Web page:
From tonight’s Nightline story on US Weekly (“Stars, Skin, Scandal: Secrets of US Weekly”):
“There was a lot of depressing news out there, obviously, beginning with 9/11 and then a prolonged involvement in Iraq and a presidency that a lot of people felt very upset about,” [US Weekly’s editor Janice] Min said. “I do feel like to some large degree, people look for escape and US Weekly was waiting for them. And it was just this great distraction from other issues out there.”
Other issues out there like… Madonna! Interviewed by Cynthia McFadden from Cannes on Thursday’s Nightline! Or any one of these recent Nightline segments (after just a quick scan of Nightline broadcasts in May thus far):
Clay Aiken. He may have come in second on American Idol, but now he’s topping of the charts. Who’s laughing now?
Pick your poison. Not one for a cute cat, how about a cobra? Why more and more people want the ugly, the pretty, the strange and the deadly. Inside the billion dollar business of exotic pets. (Eric Boehlert noted Nightline’s “obsession with pet stories” in his critique last fall of the show’s lack of Iraq coverage.)
Gone but not forgotten. Care to guess how much Elvis Presley made last year? We look at the top earners six feet under and still pulling down some serious green.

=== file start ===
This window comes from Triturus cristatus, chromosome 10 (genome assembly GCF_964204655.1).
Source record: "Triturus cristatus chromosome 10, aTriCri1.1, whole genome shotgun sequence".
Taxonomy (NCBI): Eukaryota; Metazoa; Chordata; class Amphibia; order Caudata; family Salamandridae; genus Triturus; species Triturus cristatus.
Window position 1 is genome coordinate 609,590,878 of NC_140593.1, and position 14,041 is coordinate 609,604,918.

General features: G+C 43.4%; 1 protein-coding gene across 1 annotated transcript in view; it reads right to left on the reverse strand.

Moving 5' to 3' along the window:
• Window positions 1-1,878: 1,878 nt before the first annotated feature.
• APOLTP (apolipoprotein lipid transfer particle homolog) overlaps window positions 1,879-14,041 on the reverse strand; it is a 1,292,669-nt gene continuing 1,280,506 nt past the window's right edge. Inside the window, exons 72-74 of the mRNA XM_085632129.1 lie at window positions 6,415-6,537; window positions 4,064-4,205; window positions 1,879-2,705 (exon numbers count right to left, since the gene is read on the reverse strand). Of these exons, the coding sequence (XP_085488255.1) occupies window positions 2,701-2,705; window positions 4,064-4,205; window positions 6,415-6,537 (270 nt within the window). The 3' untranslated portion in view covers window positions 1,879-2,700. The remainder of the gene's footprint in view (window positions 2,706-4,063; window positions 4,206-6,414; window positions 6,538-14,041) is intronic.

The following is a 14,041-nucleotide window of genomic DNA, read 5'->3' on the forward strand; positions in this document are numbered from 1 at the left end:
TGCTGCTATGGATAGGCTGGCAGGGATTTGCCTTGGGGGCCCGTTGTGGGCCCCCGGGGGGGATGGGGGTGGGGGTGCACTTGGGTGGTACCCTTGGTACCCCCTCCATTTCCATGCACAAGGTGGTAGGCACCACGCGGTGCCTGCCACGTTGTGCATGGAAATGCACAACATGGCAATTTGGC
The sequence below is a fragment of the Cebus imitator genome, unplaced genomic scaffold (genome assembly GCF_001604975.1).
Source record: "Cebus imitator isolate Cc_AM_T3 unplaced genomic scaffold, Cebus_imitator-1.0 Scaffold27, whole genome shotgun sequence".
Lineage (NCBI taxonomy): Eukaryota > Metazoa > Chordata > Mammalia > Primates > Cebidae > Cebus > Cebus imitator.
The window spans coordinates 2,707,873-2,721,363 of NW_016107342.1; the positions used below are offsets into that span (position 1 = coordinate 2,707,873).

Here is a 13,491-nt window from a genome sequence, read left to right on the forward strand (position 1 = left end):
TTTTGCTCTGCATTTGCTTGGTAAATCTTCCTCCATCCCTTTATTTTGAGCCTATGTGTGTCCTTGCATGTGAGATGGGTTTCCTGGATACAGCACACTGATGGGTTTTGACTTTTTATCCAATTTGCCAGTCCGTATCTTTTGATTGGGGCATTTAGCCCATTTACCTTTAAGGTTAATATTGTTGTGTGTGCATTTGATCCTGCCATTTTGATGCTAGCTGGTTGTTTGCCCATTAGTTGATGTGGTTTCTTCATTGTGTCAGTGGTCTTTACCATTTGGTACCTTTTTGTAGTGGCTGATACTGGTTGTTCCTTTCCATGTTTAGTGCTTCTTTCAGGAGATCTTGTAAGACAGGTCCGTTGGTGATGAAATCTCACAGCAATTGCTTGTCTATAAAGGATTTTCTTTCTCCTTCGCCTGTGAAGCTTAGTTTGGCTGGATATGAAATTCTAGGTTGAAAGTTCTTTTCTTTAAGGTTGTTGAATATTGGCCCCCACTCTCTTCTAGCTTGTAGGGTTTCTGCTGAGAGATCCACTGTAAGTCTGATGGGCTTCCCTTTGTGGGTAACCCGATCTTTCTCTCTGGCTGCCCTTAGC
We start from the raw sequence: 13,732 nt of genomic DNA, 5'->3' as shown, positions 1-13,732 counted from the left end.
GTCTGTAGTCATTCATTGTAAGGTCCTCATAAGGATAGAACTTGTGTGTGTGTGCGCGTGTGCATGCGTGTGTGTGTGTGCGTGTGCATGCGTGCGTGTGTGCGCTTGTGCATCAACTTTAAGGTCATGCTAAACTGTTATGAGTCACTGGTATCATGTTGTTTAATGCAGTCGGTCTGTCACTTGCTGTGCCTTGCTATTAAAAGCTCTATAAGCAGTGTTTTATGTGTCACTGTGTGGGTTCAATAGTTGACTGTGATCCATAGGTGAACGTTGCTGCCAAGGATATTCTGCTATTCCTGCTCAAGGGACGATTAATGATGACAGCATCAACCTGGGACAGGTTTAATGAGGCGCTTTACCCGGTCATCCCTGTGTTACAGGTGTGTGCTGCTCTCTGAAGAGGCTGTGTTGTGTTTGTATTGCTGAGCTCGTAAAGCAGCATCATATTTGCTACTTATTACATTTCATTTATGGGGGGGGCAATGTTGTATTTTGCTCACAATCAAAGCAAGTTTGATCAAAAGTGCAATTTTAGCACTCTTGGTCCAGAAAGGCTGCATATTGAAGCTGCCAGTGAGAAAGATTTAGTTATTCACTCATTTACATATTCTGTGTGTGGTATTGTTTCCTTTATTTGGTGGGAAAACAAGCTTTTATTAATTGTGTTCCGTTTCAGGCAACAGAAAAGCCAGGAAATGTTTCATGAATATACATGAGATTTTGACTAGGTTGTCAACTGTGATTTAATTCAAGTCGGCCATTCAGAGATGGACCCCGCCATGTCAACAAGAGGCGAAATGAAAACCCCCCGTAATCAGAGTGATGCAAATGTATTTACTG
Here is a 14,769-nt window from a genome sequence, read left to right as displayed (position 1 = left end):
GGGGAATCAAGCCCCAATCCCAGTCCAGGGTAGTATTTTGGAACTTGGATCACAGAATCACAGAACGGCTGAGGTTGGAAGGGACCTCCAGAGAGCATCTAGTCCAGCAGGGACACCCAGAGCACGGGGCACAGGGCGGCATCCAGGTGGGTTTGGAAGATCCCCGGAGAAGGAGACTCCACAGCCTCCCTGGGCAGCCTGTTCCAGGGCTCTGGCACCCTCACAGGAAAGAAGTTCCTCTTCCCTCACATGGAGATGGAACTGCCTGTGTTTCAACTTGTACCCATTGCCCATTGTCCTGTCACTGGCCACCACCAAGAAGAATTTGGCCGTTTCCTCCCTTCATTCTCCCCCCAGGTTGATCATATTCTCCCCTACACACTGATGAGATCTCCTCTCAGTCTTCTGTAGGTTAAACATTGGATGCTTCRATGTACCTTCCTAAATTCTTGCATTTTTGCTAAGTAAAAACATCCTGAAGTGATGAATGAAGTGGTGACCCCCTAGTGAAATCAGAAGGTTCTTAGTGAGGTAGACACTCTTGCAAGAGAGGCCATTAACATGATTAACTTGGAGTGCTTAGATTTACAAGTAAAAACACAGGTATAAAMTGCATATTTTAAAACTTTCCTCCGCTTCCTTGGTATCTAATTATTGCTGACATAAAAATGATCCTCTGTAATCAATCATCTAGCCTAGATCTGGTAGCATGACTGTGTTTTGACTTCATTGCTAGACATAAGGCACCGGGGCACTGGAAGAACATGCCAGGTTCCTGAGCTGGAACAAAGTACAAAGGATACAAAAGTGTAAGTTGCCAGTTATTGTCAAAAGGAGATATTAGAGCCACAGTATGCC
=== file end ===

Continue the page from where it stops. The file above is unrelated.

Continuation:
Down the aisle, down on the ranch. George Bush put Crawford, Texas, on the map. Now, the Jenna Bush wedding is the event of the year, but is this Crawford’s last hurrah?
Hot and holy. Is there anything in the bible that says married life can’t have some spice? Meet the pastors who turned the good book’s raunchy details into good tips for the bedroom.
Dirty laundry. Divorce in the age of the internet give anger an avenue. What would you do if your spurned spouse started a podcast?
You are what you eat. What if the foods you’re feeding your family isn’t really food?
Money talk. Is the taboo over discussing your salary breaking down? We take to the streets to find out who won’t tell and who will.
Nightline: it’s just like US? Not quite (in May so far Nightline has run three stories about the earthquake in China, one on Myanmar, two about gas prices, several about presidential politics, one on the mortgage crisis). Maybe more like People? Still too harsh, I suppose. But on many nights, Nightline’s opening voice-over which follows the teases for the broadcast’s two or three story segments (….from the global resources of ABC News, this is Nightline) feels like the greatest tease of all.